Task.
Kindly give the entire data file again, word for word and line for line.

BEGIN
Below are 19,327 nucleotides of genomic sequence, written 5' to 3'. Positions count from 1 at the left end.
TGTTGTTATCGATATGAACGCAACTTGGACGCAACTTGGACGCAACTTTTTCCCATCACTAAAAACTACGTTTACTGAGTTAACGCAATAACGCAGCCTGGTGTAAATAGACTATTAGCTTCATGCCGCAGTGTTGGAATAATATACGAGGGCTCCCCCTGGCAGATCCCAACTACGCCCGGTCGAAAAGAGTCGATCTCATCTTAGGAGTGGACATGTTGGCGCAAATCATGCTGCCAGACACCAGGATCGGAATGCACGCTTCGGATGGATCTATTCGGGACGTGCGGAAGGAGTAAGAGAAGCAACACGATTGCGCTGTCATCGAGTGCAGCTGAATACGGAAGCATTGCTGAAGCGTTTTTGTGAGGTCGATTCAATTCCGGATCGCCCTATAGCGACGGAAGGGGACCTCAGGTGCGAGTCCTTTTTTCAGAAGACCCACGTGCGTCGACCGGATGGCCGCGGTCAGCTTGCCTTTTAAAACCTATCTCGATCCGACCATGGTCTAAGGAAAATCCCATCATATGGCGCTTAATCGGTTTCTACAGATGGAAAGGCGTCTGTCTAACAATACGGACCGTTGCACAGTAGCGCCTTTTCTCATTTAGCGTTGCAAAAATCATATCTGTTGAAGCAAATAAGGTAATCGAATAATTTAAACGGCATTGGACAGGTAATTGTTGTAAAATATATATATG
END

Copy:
Below are 19,327 nucleotides of genomic sequence, written 5' to 3'. Positions count from 1 at the left end.
TGTTGTTATCGATATGAACGCAACTTGGACGCAACTTGGACGCAACTTTTTCCCATCACTAAAAACTACGTTTACTGAGTTAACGCAATAACGCAGCCTGGTGTAAATAGACTATTAGCTTCATGCCGCAGTGTTGGAATAATATACGAGGGCTCCCCCTGGCAGATCCCAACTACGCCCGGTCGAAAAGAGTCGATCTCATCTTAGGAGTGGACATGTTGGCGCAAATCATGCTGCCAGACACCAGGATCGGAATGCACGCTTCGGATGGATCTATTCGGGACGTGCGGAAGGAGTAAGAGAAGCAACACGATTGCGCTGTCATCGAGTGCAGCTGAATACGGAAGCATTGCTGAAGCGTTTTTGTGAGGTCGATTCAATTCCGGATCGCCCTATAGCGACGGAAGGGGACCTCAGGTGCGAGTCCTTTTTTCAGAAGACCCACGTGCGTCGACCGGATGGCCGCGGTCAGCTTGCCTTTTAAAACCTATCTCGATCCGACCATGGTCTAAGGAAAATCCCATCATATGGCGCTTAATCGGTTTCTACAGATGGAAAGGCGTCTGTCTAACAATACGGACCGTTGCACAGTAGCGCCTTTTCTCATTTAGCGTTGCAAAAATCATATCTGTTGAAGCAAATAAGGTAATCGAATAATTTAAACGGCATTGGACAGGTAATTGTTGTAAAATATATATATG